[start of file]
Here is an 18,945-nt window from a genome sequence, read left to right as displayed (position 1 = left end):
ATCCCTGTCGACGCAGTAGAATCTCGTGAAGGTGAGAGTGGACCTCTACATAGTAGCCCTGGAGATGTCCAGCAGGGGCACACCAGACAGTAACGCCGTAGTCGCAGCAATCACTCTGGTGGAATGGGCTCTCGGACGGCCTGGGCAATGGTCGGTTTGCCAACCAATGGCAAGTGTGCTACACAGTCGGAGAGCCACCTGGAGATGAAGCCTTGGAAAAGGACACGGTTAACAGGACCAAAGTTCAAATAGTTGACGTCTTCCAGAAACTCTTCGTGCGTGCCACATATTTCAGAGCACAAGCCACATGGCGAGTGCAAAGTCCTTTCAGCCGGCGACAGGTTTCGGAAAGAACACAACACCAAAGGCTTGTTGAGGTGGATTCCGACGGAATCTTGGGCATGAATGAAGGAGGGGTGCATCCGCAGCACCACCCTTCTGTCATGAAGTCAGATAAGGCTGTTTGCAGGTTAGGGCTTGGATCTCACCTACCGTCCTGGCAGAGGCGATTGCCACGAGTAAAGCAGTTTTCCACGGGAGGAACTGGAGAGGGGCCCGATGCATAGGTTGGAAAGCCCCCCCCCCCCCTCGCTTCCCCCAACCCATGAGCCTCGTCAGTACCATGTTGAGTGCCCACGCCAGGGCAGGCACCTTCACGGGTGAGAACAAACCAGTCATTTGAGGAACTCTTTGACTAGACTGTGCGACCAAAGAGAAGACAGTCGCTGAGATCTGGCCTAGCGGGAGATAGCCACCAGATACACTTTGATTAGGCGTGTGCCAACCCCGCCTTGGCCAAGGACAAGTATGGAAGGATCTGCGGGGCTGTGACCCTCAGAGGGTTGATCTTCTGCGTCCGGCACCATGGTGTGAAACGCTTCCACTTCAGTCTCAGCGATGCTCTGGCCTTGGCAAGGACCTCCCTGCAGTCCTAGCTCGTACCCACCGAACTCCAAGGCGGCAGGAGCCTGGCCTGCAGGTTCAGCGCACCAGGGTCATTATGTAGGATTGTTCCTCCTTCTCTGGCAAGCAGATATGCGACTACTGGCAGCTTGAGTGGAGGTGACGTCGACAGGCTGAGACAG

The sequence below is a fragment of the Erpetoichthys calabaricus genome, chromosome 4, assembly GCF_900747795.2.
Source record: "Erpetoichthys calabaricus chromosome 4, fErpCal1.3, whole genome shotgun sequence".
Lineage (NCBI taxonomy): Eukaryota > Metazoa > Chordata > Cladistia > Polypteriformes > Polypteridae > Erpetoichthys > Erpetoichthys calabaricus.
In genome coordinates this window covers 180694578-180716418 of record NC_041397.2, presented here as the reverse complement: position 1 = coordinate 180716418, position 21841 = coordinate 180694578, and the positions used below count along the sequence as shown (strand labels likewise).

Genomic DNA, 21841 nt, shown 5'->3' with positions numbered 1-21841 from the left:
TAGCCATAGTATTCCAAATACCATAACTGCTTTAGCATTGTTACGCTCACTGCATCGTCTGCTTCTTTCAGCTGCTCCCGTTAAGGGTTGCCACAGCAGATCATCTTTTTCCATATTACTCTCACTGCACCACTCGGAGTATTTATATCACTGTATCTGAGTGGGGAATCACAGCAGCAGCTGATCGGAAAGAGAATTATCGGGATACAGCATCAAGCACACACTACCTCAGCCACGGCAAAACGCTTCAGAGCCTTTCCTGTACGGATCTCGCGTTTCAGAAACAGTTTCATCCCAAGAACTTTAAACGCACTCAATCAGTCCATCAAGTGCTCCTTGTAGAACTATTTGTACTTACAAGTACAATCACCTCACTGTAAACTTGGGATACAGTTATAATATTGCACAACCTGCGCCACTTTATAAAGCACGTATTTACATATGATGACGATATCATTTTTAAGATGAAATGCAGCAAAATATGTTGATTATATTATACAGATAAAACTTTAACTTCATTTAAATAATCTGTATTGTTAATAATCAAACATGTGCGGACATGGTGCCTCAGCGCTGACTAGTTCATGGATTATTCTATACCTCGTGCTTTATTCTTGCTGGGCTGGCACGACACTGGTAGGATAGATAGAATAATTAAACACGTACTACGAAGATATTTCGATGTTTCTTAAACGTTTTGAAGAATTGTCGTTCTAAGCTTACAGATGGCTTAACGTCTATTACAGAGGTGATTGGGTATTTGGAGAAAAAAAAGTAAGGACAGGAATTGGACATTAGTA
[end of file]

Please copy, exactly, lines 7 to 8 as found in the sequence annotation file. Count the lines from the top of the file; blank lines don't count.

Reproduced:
Genomic DNA, 21841 nt, shown 5'->3' with positions numbered 1-21841 from the left:
TAGCCATAGTATTCCAAATACCATAACTGCTTTAGCATTGTTACGCTCACTGCATCGTCTGCTTCTTTCAGCTGCTCCCGTTAAGGGTTGCCACAGCAGATCATCTTTTTCCATATTACTCTCACTGCACCACTCGGAGTATTTATATCACTGTATCTGAGTGGGGAATCACAGCAGCAGCTGATCGGAAAGAGAATTATCGGGATACAGCATCAAGCACACACTACCTCAGCCACGGCAAAACGCTTCAGAGCCTTTCCTGTACGGATCTCGCGTTTCAGAAACAGTTTCATCCCAAGAACTTTAAACGCACTCAATCAGTCCATCAAGTGCTCCTTGTAGAACTATTTGTACTTACAAGTACAATCACCTCACTGTAAACTTGGGATACAGTTATAATATTGCACAACCTGCGCCACTTTATAAAGCACGTATTTACATATGATGACGATATCATTTTTAAGATGAAATGCAGCAAAATATGTTGATTATATTATACAGATAAAACTTTAACTTCATTTAAATAATCTGTATTGTTAATAATCAAACATGTGCGGACATGGTGCCTCAGCGCTGACTAGTTCATGGATTATTCTATACCTCGTGCTTTATTCTTGCTGGGCTGGCACGACACTGGTAGGATAGATAGAATAATTAAACACGTACTACGAAGATATTTCGATGTTTCTTAAACGTTTTGAAGAATTGTCGTTCTAAGCTTACAGATGGCTTAACGTCTATTACAGAGGTGATTGGGTATTTGGAGAAAAAAAAGTAAGGACAGGAATTGGACATTAGTA